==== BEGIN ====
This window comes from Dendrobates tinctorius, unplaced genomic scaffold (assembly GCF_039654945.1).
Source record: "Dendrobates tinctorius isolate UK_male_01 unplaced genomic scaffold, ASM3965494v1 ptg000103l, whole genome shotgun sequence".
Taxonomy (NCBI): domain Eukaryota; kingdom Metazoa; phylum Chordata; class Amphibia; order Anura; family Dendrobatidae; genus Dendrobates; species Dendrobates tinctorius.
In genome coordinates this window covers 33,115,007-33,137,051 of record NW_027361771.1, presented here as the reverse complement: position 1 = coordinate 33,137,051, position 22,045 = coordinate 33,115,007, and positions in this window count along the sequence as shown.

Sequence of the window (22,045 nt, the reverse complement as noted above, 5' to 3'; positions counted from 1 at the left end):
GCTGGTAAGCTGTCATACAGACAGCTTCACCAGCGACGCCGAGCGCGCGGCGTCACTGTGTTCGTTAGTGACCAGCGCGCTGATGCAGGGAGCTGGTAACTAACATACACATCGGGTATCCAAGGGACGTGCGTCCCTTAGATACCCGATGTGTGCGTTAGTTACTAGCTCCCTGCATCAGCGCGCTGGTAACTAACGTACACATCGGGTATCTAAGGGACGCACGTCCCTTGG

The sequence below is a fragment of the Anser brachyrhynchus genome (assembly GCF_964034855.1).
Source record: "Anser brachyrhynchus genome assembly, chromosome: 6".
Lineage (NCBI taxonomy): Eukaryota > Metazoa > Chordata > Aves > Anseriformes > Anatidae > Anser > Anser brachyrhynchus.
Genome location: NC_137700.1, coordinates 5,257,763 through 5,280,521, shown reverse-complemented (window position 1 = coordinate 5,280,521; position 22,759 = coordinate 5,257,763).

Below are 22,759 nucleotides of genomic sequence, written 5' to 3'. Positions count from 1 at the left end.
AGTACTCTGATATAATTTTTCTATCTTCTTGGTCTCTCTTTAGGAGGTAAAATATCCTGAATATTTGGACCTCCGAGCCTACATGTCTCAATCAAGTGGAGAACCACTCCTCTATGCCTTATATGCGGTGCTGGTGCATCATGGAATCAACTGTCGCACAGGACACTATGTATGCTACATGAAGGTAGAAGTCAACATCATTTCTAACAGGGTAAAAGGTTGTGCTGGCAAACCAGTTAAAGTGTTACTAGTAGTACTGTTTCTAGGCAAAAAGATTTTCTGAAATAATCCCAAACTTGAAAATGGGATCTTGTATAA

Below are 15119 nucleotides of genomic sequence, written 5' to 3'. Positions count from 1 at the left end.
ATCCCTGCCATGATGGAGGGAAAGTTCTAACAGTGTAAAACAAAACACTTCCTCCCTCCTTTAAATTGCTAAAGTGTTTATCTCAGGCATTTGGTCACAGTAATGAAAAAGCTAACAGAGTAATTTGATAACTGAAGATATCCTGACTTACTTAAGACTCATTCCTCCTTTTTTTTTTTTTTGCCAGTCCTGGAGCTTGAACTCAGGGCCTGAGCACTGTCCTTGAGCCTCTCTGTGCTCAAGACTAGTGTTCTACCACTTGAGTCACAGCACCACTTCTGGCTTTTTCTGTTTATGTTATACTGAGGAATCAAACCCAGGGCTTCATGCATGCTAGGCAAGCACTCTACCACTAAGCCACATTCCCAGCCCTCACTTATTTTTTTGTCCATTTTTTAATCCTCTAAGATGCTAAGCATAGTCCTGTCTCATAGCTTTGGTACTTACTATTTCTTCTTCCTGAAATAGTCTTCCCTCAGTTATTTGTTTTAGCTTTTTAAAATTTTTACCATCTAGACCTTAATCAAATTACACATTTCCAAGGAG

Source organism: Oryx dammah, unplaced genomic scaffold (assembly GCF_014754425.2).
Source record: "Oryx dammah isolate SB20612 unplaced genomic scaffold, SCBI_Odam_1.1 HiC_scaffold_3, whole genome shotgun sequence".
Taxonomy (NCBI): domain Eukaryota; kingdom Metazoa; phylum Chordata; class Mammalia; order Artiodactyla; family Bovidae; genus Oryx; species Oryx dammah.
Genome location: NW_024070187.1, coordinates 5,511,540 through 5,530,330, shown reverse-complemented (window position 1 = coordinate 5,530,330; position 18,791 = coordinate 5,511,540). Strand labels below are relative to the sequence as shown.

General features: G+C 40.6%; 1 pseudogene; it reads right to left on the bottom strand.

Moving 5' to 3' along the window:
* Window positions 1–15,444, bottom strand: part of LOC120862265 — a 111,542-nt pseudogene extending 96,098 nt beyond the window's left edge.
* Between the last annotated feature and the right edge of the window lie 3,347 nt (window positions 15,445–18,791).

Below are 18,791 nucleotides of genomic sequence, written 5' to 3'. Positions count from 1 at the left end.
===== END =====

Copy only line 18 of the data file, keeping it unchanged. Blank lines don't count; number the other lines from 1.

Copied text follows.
Genome location: NW_024070187.1, coordinates 5,511,540 through 5,530,330, shown reverse-complemented (window position 1 = coordinate 5,530,330; position 18,791 = coordinate 5,511,540). Strand labels below are relative to the sequence as shown.